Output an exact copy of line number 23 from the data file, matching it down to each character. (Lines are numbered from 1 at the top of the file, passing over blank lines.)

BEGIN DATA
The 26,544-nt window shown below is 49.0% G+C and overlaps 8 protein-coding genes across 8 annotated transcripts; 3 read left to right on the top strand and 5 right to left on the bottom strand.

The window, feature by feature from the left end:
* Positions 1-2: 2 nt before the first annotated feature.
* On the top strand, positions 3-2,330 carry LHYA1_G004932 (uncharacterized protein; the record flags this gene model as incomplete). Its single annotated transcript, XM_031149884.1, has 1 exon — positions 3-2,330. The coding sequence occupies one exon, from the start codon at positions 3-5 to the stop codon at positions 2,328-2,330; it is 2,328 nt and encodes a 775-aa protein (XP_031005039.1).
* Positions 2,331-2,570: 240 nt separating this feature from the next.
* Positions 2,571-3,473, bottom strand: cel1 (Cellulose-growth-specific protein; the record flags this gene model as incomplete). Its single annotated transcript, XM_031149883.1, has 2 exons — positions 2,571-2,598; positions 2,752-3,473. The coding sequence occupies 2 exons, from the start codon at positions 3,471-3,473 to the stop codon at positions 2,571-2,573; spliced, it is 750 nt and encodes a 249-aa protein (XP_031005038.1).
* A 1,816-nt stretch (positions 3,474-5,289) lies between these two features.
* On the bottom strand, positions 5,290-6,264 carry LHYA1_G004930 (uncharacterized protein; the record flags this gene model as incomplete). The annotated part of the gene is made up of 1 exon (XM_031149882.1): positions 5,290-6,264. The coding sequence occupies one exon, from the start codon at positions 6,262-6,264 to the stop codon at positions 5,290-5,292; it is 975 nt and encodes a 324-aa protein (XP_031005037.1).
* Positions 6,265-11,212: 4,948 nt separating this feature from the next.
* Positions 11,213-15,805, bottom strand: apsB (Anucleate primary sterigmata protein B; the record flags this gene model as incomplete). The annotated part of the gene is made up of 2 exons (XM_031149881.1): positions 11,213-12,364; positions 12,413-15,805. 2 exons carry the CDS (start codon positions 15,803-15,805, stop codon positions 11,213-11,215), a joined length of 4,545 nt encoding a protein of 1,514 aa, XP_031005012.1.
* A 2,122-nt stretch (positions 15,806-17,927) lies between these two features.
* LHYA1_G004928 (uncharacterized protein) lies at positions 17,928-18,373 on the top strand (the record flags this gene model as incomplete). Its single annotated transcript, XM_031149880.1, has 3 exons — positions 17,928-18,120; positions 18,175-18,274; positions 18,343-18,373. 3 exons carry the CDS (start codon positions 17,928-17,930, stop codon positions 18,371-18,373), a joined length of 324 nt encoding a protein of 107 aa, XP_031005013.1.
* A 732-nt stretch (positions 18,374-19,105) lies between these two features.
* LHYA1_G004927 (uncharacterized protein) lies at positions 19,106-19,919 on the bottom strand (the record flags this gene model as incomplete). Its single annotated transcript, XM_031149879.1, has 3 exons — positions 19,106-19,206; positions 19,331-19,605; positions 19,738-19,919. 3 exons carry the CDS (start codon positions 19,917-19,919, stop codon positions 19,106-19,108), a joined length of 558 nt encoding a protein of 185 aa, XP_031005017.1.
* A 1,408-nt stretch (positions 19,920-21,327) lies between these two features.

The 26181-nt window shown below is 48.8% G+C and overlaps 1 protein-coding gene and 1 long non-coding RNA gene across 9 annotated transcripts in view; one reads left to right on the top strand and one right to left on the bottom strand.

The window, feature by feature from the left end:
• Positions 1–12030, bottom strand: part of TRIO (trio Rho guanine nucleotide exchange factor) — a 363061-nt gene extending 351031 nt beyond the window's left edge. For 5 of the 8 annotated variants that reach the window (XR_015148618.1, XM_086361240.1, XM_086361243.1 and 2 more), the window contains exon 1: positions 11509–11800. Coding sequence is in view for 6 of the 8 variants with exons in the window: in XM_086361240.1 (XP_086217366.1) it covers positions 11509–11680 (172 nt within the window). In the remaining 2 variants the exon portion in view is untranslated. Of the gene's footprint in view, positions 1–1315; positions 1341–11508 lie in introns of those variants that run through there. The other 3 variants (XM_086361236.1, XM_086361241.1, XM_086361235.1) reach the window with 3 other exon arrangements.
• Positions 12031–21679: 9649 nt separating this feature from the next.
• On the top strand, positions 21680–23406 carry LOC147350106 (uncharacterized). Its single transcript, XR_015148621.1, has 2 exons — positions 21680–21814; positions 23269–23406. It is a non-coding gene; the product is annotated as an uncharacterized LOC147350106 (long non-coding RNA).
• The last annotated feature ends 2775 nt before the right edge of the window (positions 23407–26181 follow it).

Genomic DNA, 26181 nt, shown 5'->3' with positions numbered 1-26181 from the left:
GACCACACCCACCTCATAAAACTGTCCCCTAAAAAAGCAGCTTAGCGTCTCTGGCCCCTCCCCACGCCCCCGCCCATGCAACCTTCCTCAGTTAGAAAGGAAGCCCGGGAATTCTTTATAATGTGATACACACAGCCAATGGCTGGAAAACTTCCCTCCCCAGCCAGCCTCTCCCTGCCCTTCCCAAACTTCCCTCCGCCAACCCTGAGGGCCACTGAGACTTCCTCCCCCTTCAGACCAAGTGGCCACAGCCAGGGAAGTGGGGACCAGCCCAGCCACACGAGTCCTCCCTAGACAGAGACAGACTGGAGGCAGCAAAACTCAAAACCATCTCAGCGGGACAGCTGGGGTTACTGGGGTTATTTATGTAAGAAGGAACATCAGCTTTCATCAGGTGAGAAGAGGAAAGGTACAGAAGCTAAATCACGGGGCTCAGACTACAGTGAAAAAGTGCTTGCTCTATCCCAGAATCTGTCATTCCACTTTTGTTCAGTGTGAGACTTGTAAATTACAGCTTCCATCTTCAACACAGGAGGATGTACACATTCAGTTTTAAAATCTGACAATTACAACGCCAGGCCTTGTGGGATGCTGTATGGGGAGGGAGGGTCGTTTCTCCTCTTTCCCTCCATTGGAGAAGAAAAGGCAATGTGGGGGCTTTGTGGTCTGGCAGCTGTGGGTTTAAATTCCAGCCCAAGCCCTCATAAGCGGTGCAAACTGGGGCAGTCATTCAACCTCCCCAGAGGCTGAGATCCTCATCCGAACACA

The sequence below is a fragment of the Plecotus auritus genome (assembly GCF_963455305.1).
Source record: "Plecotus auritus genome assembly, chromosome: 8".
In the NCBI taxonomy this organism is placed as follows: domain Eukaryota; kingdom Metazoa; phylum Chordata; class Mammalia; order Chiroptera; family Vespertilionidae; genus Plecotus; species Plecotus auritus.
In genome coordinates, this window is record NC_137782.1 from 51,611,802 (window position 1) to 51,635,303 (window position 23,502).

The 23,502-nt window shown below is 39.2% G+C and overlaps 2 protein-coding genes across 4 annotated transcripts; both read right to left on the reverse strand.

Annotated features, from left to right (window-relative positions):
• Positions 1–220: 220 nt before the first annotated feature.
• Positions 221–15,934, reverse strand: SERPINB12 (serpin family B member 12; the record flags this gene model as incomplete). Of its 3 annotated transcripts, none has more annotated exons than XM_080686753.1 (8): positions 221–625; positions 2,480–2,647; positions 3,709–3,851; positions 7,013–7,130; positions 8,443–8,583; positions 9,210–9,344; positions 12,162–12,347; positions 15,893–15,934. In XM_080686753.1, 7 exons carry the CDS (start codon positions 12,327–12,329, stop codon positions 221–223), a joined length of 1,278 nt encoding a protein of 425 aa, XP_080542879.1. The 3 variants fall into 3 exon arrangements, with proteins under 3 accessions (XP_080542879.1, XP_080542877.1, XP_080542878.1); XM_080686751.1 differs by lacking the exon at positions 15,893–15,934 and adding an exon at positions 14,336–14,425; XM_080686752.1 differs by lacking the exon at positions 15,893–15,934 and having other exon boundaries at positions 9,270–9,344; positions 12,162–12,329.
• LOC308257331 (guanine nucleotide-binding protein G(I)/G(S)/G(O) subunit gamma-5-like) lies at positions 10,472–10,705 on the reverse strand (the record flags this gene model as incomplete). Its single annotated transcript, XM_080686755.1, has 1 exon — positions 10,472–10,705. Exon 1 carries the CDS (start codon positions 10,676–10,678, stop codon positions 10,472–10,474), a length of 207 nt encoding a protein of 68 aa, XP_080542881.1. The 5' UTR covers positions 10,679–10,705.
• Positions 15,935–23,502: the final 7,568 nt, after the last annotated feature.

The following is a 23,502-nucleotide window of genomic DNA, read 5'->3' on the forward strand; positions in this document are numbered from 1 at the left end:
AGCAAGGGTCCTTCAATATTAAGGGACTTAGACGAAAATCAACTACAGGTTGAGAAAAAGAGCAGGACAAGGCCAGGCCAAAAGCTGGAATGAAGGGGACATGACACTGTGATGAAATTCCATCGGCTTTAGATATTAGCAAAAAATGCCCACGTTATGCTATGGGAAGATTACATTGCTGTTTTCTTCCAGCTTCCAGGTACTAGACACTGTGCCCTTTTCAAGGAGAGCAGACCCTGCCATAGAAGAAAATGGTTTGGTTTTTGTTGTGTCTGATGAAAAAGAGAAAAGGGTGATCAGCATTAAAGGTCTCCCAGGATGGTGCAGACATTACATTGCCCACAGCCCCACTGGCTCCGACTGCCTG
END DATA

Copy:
GACCACACCCACCTCATAAAACTGTCCCCTAAAAAAGCAGCTTAGCGTCTCTGGCCCCTCCCCACGCCCCCGCCCATGCAACCTTCCTCAGTTAGAAAGGAAGCCCGGGAATTCTTTATAATGTGATACACACAGCCAATGGCTGGAAAACTTCCCTCCCCAGCCAGCCTCTCCCTGCCCTTCCCAAACTTCCCTCCGCCAACCCTGAGGGCCACTGAGACTTCCTCCCCCTTCAGACCAAGTGGCCACAGCCAGGGAAGTGGGGACCAGCCCAGCCACACGAGTCCTCCCTAGACAGAGACAGACTGGAGGCAGCAAAACTCAAAACCATCTCAGCGGGACAGCTGGGGTTACTGGGGTTATTTATGTAAGAAGGAACATCAGCTTTCATCAGGTGAGAAGAGGAAAGGTACAGAAGCTAAATCACGGGGCTCAGACTACAGTGAAAAAGTGCTTGCTCTATCCCAGAATCTGTCATTCCACTTTTGTTCAGTGTGAGACTTGTAAATTACAGCTTCCATCTTCAACACAGGAGGATGTACACATTCAGTTTTAAAATCTGACAATTACAACGCCAGGCCTTGTGGGATGCTGTATGGGGAGGGAGGGTCGTTTCTCCTCTTTCCCTCCATTGGAGAAGAAAAGGCAATGTGGGGGCTTTGTGGTCTGGCAGCTGTGGGTTTAAATTCCAGCCCAAGCCCTCATAAGCGGTGCAAACTGGGGCAGTCATTCAACCTCCCCAGAGGCTGAGATCCTCATCCGAACACA